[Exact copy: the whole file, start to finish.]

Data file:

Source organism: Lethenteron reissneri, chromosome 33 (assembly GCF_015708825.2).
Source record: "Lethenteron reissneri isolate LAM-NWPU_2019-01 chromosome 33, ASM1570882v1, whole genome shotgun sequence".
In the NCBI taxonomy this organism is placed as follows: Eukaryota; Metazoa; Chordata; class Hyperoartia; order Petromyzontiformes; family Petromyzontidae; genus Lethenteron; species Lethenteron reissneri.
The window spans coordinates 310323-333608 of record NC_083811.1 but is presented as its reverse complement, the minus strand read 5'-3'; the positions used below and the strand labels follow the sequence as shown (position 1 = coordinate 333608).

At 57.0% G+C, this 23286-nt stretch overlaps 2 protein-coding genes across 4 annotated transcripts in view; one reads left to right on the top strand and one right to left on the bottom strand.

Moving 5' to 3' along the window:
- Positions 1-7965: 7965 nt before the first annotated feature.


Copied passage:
Source organism: Lethenteron reissneri, chromosome 33 (assembly GCF_015708825.2).
Source record: "Lethenteron reissneri isolate LAM-NWPU_2019-01 chromosome 33, ASM1570882v1, whole genome shotgun sequence".
In the NCBI taxonomy this organism is placed as follows: Eukaryota; Metazoa; Chordata; class Hyperoartia; order Petromyzontiformes; family Petromyzontidae; genus Lethenteron; species Lethenteron reissneri.
The window spans coordinates 310323-333608 of record NC_083811.1 but is presented as its reverse complement, the minus strand read 5'-3'; the positions used below and the strand labels follow the sequence as shown (position 1 = coordinate 333608).

At 57.0% G+C, this 23286-nt stretch overlaps 2 protein-coding genes across 4 annotated transcripts in view; one reads left to right on the top strand and one right to left on the bottom strand.

Moving 5' to 3' along the window:
- Positions 1-7965: 7965 nt before the first annotated feature.